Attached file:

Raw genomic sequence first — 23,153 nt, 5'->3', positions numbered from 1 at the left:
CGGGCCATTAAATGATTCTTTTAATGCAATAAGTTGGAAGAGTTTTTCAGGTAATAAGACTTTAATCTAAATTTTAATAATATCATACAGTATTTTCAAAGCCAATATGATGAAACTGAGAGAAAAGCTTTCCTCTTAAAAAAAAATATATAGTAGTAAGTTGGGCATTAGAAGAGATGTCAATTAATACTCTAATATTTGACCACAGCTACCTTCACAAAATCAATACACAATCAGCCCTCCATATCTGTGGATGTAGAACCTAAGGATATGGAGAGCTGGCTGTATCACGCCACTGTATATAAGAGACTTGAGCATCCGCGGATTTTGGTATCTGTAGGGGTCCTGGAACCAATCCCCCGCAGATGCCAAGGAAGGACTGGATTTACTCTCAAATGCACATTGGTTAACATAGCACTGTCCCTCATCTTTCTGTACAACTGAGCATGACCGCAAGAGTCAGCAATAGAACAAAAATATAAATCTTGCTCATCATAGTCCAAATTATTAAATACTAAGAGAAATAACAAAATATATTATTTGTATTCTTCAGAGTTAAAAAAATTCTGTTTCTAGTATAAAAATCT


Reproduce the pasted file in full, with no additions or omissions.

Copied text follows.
Raw genomic sequence first — 23,153 nt, 5'->3', positions numbered from 1 at the left:
CGGGCCATTAAATGATTCTTTTAATGCAATAAGTTGGAAGAGTTTTTCAGGTAATAAGACTTTAATCTAAATTTTAATAATATCATACAGTATTTTCAAAGCCAATATGATGAAACTGAGAGAAAAGCTTTCCTCTTAAAAAAAAATATATAGTAGTAAGTTGGGCATTAGAAGAGATGTCAATTAATACTCTAATATTTGACCACAGCTACCTTCACAAAATCAATACACAATCAGCCCTCCATATCTGTGGATGTAGAACCTAAGGATATGGAGAGCTGGCTGTATCACGCCACTGTATATAAGAGACTTGAGCATCCGCGGATTTTGGTATCTGTAGGGGTCCTGGAACCAATCCCCCGCAGATGCCAAGGAAGGACTGGATTTACTCTCAAATGCACATTGGTTAACATAGCACTGTCCCTCATCTTTCTGTACAACTGAGCATGACCGCAAGAGTCAGCAATAGAACAAAAATATAAATCTTGCTCATCATAGTCCAAATTATTAAATACTAAGAGAAATAACAAAATATATTATTTGTATTCTTCAGAGTTAAAAAAATTCTGTTTCTAGTATAAAAATCT